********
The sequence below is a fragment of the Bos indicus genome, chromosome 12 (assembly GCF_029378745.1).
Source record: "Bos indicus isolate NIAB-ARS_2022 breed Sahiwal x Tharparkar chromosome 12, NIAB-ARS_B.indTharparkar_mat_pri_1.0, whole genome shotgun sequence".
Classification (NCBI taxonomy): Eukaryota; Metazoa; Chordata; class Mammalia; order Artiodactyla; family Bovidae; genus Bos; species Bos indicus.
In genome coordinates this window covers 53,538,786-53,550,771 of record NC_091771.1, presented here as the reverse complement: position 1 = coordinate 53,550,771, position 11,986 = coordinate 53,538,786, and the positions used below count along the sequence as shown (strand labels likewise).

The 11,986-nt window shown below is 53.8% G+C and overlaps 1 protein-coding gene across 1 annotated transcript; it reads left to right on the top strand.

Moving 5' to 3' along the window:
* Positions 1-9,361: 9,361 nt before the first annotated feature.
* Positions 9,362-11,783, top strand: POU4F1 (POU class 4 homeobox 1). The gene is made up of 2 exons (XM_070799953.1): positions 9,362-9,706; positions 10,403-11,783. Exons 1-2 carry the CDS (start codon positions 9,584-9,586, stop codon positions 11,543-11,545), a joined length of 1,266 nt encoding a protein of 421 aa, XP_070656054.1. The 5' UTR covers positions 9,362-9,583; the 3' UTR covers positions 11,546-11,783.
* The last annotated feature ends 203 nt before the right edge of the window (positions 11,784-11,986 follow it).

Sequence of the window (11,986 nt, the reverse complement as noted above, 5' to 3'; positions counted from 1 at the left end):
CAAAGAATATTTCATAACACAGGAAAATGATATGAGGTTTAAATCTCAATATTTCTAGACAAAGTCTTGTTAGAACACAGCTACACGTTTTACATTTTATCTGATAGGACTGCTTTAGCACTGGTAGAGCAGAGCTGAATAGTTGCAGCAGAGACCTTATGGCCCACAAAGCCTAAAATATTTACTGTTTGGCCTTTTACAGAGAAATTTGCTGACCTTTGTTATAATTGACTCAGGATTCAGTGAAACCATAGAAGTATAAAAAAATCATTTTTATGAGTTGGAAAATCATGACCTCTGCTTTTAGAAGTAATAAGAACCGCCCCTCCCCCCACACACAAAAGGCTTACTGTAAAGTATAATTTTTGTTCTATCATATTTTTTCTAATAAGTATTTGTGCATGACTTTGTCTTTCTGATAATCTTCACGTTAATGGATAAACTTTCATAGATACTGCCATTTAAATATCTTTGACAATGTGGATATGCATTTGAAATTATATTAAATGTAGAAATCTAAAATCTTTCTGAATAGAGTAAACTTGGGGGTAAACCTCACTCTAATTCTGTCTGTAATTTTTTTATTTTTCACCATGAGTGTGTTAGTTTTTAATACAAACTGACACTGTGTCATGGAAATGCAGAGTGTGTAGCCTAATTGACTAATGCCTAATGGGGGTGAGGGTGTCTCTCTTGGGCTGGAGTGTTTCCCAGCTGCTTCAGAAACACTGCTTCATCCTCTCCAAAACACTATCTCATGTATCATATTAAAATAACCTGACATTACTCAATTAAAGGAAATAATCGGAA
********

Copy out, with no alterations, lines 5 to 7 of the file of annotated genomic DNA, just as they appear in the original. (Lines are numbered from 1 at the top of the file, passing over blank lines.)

The 11,986-nt window shown below is 53.8% G+C and overlaps 1 protein-coding gene across 1 annotated transcript; it reads left to right on the top strand.

Moving 5' to 3' along the window:
* Positions 1-9,361: 9,361 nt before the first annotated feature.